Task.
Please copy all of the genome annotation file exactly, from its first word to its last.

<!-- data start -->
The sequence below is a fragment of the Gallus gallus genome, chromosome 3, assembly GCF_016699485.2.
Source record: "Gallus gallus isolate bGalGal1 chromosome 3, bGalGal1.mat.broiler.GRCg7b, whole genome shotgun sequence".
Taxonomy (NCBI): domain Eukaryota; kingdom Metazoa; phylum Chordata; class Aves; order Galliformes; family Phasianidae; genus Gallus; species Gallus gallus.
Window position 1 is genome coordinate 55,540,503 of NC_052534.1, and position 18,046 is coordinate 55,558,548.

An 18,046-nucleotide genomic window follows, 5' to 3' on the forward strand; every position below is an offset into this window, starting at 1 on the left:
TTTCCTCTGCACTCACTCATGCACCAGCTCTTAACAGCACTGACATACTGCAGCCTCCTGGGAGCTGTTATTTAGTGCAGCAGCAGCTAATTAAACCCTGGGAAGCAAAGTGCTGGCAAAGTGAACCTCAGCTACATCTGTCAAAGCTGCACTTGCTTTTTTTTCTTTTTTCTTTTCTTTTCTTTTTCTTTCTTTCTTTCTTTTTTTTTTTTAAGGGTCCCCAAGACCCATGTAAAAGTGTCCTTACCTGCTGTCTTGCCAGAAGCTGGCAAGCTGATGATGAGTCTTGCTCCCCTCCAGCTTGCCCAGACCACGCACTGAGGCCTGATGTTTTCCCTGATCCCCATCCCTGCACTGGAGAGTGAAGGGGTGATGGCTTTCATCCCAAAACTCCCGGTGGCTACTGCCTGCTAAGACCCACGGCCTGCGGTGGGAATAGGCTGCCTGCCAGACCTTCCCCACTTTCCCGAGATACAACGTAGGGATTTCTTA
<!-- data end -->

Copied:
The sequence below is a fragment of the Gallus gallus genome, chromosome 3, assembly GCF_016699485.2.
Source record: "Gallus gallus isolate bGalGal1 chromosome 3, bGalGal1.mat.broiler.GRCg7b, whole genome shotgun sequence".
Taxonomy (NCBI): domain Eukaryota; kingdom Metazoa; phylum Chordata; class Aves; order Galliformes; family Phasianidae; genus Gallus; species Gallus gallus.
Window position 1 is genome coordinate 55,540,503 of NC_052534.1, and position 18,046 is coordinate 55,558,548.

An 18,046-nucleotide genomic window follows, 5' to 3' on the forward strand; every position below is an offset into this window, starting at 1 on the left:
TTTCCTCTGCACTCACTCATGCACCAGCTCTTAACAGCACTGACATACTGCAGCCTCCTGGGAGCTGTTATTTAGTGCAGCAGCAGCTAATTAAACCCTGGGAAGCAAAGTGCTGGCAAAGTGAACCTCAGCTACATCTGTCAAAGCTGCACTTGCTTTTTTTTCTTTTTTCTTTTCTTTTCTTTTTCTTTCTTTCTTTCTTTTTTTTTTTTAAGGGTCCCCAAGACCCATGTAAAAGTGTCCTTACCTGCTGTCTTGCCAGAAGCTGGCAAGCTGATGATGAGTCTTGCTCCCCTCCAGCTTGCCCAGACCACGCACTGAGGCCTGATGTTTTCCCTGATCCCCATCCCTGCACTGGAGAGTGAAGGGGTGATGGCTTTCATCCCAAAACTCCCGGTGGCTACTGCCTGCTAAGACCCACGGCCTGCGGTGGGAATAGGCTGCCTGCCAGACCTTCCCCACTTTCCCGAGATACAACGTAGGGATTTCTTA